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Sally’s "Turns"
by [?]

“Spin me a yarn, Uncle Eph. I’m fairly played out. We’ve been on the go from daylight and I’m too tired to write up the day’s work.”

“A yarn, Doctor. I’m no hand at yarns,” said the master of the spick-and-span little cottage at which I and my dogs had brought up for the night. But the generously served supper, with the tin of milk and the pot of berry jam, kept in case some one might come along, and the genial features of my hospitable host, slowly puffing at his pipe on the other side of the fireplace, made me boldly insistent.

“Oh, not anything special, Uncle Eph, just some yarn of an adventure with your dogs in the old days.”

Uncle Eph ruminated for quite a while, but I saw by the solid puffs he was taking at his pipe that his mind was working. Then a big smile, broader than ever, lit up his face, and he said slowly:

“Well, if you’re so minded, I’ll tell you a yarn about a fellow called ‘Sally’ who lived down our way in my early days.”

At this I just settled down comfortably to listen.

Of course Sally was only a nickname, but on our coast nicknames last a man all his life. Thus my last patient, a woman of forty-odd years, trying to-day to identify herself, explained, “Why, you must know my father, Doctor. He be called ‘Powder’–‘Mr. Powder,’ because of his red hair and whiskers.”

Sally’s proper nickname was apparently “Chief,” which the boys had given him because he had been a regular “Huck Finn” among the others. But in young manhood–some said it was because “Marjorie Sweetapple went and took Johnnie Barton instead o’ he”–somehow or other “Chief” took a sudden “turn.” This expression on our coast usually means a religious “turn,” or a turn such as people take when “they sees something and be going to die”; it may be a ghost or sign. But this turn was neither. It was just a plain common “turn.”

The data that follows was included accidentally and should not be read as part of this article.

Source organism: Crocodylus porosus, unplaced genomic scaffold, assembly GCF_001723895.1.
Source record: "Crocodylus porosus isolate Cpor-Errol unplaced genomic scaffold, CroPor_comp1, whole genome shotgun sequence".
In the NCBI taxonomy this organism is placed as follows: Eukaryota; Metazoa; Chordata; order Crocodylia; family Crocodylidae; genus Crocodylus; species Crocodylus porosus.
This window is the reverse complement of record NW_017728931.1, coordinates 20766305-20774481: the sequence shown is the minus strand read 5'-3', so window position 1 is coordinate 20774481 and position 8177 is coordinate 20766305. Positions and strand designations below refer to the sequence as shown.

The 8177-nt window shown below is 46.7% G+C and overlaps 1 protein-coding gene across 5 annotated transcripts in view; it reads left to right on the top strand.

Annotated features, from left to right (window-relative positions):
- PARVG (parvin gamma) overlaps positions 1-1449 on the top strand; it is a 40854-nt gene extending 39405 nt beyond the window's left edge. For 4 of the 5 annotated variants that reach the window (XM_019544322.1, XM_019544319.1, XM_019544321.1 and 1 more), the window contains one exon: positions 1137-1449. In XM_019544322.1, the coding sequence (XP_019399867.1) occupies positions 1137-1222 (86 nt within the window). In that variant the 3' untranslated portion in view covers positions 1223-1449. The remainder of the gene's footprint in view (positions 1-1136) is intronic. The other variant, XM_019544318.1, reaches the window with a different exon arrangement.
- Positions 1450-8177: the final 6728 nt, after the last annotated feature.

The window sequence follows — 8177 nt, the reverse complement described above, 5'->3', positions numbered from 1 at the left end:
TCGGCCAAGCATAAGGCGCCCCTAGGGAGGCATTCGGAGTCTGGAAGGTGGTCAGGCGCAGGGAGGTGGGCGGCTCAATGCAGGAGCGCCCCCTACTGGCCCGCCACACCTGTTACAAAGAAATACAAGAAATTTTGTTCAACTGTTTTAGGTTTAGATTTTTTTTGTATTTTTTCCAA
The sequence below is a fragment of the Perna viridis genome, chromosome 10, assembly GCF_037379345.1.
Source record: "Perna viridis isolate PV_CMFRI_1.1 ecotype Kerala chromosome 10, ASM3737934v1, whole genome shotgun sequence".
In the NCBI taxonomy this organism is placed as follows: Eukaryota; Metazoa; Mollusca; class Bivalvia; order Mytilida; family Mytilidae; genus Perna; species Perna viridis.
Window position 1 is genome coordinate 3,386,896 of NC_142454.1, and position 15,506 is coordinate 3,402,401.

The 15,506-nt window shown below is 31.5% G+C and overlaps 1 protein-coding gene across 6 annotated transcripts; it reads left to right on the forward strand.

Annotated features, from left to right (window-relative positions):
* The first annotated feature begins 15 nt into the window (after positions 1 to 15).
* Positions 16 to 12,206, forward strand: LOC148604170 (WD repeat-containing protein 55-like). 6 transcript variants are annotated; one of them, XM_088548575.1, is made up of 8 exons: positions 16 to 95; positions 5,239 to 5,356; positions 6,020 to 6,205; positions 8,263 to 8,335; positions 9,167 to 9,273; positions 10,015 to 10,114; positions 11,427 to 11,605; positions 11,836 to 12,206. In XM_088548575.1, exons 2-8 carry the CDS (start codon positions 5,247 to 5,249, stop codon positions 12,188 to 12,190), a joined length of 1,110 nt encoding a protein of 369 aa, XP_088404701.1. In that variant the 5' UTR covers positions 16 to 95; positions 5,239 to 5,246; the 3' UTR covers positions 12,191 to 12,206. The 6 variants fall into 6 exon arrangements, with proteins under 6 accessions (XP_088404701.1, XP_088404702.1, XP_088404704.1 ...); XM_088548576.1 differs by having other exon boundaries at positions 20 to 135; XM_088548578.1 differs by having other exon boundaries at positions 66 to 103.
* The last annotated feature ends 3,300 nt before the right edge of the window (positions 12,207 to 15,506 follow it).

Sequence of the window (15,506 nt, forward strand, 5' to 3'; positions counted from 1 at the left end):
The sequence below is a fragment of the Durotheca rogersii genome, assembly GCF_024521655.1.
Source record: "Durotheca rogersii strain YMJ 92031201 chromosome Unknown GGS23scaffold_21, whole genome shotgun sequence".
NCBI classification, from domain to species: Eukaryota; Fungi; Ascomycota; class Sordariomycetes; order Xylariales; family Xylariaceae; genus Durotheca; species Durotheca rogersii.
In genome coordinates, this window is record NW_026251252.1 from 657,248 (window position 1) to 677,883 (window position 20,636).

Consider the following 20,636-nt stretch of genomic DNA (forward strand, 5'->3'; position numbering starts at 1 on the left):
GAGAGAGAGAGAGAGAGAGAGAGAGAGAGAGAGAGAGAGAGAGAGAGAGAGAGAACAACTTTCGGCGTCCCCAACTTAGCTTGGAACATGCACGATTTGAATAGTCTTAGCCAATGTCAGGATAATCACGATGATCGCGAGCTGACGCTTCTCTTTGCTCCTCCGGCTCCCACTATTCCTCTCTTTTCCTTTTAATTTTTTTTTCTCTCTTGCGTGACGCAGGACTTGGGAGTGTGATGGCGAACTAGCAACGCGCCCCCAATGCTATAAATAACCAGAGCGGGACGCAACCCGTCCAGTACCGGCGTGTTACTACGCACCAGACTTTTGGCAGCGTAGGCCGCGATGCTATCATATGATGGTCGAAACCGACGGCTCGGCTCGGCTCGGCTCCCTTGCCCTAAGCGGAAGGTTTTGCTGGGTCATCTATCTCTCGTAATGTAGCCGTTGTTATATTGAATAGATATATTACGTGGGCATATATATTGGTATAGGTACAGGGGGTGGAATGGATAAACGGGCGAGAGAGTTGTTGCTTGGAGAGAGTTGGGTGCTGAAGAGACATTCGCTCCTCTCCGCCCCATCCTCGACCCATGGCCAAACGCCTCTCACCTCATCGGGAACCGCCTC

It had manifested itself in “Chief” by his no longer going about with the other boys, by his habits becoming solitary, and by his neglecting his personal appearance, especially in letting his very abundant hair grow longer than fashion dictates for the young manhood of the coast. That was the reason some wag one day dubbed him “Absalom,” which the rest caught up and soon shortened to “Sally.” In the proper order of things it should have been “Abe.” Wasn’t Absalom Sims always called “Abe”? There was obviously an intentional tinge of satire in this unusual abbreviation.

Whether it was due to the “turn” or not, the fact remained that at the advanced age of four and twenty Sally was still unmarried. He lived and fished and hunted mostly alone. No one, therefore, had much to say of him, good or bad. In its kindly way the coast just left him alone, seeing that was what he wished.

As the years went by it happened that hard tunes with a scarcity of food struck “Frying-Pan Tickle,” the hospitable name of the cove where Sally was reared. Fish were scarce, capelin never struck in, fur could not be got. This particular season every kind of fur had been scarce. A forest fire had driven the deer into the country out of reach. The young bachelor seals, called “bedlamers,” that precede the breeding herd on their annual southern whelping excursion, and normally afford us a much-needed proteid supply, had evidently skipped their visit to the bay; while continuous onshore winds made it impossible in small boats to intercept the mighty rafts, or flocks, of ducks which pass south every fall. As a rule the ducks “take a spell” feeding off the shoals and islands as they go on their way, but the northeaster had robbed our larders of this other supply of meat, which we are in the habit of freezing up for spring use.